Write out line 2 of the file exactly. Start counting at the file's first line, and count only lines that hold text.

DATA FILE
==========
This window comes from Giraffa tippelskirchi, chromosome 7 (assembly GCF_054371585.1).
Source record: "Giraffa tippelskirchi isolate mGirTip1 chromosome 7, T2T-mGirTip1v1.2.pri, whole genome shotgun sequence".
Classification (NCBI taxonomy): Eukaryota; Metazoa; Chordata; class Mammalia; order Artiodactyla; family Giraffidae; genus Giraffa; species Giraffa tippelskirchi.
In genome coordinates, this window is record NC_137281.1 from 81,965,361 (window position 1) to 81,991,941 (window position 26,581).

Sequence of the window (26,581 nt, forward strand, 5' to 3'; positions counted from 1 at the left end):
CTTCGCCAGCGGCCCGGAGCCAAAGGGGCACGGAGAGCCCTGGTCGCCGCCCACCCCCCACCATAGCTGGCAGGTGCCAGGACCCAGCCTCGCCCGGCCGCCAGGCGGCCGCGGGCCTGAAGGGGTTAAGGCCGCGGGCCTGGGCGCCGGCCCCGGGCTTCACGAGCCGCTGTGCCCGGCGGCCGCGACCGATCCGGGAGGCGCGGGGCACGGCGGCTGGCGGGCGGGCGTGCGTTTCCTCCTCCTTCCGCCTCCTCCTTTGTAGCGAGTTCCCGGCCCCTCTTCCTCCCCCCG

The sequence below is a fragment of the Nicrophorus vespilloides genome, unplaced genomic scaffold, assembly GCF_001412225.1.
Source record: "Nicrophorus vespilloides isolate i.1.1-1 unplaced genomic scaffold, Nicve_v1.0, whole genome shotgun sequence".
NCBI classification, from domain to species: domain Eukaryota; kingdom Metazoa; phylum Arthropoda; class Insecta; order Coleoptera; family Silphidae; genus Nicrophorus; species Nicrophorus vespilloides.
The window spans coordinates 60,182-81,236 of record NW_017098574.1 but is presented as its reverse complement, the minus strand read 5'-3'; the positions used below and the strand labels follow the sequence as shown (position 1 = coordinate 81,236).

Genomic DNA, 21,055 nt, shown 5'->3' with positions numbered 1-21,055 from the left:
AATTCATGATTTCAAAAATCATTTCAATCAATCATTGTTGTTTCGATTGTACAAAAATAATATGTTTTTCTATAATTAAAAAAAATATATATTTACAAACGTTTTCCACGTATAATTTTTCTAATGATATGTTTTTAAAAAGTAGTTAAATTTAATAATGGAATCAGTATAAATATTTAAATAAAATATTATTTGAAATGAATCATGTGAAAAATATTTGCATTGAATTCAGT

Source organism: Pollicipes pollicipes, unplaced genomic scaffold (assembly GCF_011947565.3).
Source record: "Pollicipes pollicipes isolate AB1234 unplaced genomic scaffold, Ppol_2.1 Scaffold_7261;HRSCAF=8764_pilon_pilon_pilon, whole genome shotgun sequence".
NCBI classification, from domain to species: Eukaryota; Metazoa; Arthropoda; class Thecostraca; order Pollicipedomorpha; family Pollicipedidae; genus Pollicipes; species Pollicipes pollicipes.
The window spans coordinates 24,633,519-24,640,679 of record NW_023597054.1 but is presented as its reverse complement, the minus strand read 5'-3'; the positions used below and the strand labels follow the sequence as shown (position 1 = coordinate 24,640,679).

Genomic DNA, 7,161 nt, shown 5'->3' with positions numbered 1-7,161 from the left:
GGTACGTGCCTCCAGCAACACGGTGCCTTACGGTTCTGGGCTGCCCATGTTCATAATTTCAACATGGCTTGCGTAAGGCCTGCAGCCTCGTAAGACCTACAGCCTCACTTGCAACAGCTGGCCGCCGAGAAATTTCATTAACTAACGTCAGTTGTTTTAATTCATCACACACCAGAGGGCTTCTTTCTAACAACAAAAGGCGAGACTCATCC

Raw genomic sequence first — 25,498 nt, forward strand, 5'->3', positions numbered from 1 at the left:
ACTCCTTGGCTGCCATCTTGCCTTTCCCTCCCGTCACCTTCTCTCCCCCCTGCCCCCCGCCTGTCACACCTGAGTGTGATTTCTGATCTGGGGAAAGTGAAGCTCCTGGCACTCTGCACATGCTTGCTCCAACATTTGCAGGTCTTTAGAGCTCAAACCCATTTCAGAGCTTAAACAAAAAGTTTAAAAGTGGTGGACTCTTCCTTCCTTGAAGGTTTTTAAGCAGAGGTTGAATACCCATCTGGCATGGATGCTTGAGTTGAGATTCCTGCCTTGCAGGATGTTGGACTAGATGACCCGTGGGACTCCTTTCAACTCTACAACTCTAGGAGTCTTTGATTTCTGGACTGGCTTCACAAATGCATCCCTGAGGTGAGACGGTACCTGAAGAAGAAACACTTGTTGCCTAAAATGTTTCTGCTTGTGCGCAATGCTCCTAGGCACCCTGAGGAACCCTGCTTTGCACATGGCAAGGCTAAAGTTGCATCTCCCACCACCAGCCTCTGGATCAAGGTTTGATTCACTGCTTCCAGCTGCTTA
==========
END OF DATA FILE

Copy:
Source record: "Giraffa tippelskirchi isolate mGirTip1 chromosome 7, T2T-mGirTip1v1.2.pri, whole genome shotgun sequence".